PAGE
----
>People who hate change and want to keep things like they were several decades ago can always use the BSDs...
Almost everyone dislikes user-visible change, unless there's a very slow migration path one step at a time (see KDE4, Vista, Gnome 3, etc.). Yes, this community has a larger proportion of heatseekers than the world at large, but even the FOSS world tends not to like huge revolutionary changes in one go.
More transparent changes - by which I mean things that don't change the way the user interacts with the machine on a daily basis - tend to be more welcome as there's less of a downside, so if it improves some functionality in some obvious way then it's an easier sell. For example, systemd has been far more positively received than PulseAudio since it solves real known problems without much of an effect on the end user.
Unfortunately, Lennart has a fairly bad track record. His projects tend to involve a grandiose scheme to replace some way of doing things entirely, which he then gets bored of once they reach the 90% stage.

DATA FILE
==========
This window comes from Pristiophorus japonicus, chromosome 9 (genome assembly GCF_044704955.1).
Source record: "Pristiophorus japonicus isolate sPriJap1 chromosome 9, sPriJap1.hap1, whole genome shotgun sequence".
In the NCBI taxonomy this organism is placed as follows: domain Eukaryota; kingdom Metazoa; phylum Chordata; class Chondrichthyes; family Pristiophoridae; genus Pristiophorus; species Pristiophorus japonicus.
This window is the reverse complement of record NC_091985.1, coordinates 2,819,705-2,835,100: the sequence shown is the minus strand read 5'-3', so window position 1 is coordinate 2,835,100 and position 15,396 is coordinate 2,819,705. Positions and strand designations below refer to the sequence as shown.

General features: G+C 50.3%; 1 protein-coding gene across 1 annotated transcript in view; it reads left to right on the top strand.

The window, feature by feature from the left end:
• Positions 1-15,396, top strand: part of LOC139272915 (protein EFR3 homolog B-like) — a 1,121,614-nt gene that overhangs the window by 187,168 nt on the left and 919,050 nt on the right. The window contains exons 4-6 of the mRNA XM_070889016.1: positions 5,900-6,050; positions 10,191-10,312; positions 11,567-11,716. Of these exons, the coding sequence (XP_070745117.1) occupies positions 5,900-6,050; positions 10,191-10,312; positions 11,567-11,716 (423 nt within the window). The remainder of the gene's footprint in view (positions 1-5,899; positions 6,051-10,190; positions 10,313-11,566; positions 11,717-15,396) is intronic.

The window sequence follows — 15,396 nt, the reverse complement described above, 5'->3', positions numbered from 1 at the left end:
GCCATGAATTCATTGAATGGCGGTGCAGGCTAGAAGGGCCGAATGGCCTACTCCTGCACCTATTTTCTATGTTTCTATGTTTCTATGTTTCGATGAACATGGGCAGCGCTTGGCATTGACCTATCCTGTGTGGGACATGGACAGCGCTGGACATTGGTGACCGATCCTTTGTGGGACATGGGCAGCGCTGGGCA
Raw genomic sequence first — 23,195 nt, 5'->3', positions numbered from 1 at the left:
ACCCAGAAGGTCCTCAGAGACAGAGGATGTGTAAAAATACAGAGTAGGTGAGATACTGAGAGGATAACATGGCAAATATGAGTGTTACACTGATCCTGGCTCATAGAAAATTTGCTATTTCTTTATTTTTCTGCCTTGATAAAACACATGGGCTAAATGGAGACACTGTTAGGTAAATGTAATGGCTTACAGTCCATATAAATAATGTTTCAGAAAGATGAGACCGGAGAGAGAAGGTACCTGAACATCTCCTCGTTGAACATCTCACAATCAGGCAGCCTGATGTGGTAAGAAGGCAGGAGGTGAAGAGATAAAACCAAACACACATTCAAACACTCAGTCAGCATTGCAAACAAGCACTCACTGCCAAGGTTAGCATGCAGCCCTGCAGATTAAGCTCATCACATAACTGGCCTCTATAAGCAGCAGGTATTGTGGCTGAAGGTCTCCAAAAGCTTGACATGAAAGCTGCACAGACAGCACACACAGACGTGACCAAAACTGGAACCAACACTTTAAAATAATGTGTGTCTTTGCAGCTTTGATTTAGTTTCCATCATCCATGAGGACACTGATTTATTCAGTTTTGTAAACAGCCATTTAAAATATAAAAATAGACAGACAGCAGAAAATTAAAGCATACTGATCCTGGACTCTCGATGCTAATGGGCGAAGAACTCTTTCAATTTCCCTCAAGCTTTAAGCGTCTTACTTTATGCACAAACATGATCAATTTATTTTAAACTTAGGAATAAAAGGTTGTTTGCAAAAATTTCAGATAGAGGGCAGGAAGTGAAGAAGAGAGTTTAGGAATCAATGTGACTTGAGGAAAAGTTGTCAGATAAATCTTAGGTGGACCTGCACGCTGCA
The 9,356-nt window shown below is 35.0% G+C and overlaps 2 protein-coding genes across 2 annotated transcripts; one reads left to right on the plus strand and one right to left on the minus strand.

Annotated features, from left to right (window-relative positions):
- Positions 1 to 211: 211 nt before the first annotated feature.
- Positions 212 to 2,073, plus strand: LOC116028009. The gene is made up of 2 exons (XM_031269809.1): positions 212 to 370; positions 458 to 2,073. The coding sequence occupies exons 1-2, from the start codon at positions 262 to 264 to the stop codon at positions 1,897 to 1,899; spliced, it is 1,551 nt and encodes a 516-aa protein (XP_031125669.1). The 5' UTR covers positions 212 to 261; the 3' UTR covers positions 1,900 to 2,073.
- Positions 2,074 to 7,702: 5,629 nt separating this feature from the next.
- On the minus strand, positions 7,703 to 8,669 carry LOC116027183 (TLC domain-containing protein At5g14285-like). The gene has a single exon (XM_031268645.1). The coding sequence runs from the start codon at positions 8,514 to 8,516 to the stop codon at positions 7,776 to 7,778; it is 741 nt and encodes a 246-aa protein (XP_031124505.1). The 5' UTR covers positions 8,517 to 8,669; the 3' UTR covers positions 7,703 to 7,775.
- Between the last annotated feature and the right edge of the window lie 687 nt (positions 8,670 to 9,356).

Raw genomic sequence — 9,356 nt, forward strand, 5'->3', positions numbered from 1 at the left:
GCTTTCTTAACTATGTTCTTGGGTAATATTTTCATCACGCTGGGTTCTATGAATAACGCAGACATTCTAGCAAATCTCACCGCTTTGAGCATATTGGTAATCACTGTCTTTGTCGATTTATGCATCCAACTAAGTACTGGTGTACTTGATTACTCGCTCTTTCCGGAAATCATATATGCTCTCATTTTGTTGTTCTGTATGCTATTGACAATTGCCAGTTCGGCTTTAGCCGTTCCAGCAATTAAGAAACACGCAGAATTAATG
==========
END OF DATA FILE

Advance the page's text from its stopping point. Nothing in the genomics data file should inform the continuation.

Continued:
Presumably some up-and-coming new star will come along again in a few years and decide to rewrite sound systems or init systems or syslog (or display servers, or desktop environments, or...), get them 90% done, and then get bored of them, and the cycle will begin anew.
Unfortunately, the options are either to stick with systems that are permanently 90% done, or be dismissed as a greybearded old has-been who 'hates change'.